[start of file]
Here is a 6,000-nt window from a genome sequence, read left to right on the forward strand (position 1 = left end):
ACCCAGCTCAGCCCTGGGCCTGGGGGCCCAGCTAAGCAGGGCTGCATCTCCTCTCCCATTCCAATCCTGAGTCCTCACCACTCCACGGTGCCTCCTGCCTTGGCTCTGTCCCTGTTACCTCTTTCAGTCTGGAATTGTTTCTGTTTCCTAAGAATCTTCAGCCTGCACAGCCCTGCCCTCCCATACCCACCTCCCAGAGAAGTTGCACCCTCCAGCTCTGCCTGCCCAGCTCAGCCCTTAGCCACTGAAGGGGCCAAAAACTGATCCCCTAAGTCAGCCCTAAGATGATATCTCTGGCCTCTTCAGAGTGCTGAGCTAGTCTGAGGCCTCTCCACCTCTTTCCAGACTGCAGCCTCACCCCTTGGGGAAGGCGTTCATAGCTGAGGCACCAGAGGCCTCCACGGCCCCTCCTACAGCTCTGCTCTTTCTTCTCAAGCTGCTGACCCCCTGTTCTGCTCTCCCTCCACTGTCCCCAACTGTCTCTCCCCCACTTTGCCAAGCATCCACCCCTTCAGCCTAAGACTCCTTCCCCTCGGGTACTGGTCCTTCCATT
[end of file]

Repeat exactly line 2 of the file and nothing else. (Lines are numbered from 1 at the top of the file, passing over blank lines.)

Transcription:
ACCCAGCTCAGCCCTGGGCCTGGGGGCCCAGCTAAGCAGGGCTGCATCTCCTCTCCCATTCCAATCCTGAGTCCTCACCACTCCACGGTGCCTCCTGCCTTGGCTCTGTCCCTGTTACCTCTTTCAGTCTGGAATTGTTTCTGTTTCCTAAGAATCTTCAGCCTGCACAGCCCTGCCCTCCCATACCCACCTCCCAGAGAAGTTGCACCCTCCAGCTCTGCCTGCCCAGCTCAGCCCTTAGCCACTGAAGGGGCCAAAAACTGATCCCCTAAGTCAGCCCTAAGATGATATCTCTGGCCTCTTCAGAGTGCTGAGCTAGTCTGAGGCCTCTCCACCTCTTTCCAGACTGCAGCCTCACCCCTTGGGGAAGGCGTTCATAGCTGAGGCACCAGAGGCCTCCACGGCCCCTCCTACAGCTCTGCTCTTTCTTCTCAAGCTGCTGACCCCCTGTTCTGCTCTCCCTCCACTGTCCCCAACTGTCTCTCCCCCACTTTGCCAAGCATCCACCCCTTCAGCCTAAGACTCCTTCCCCTCGGGTACTGGTCCTTCCATT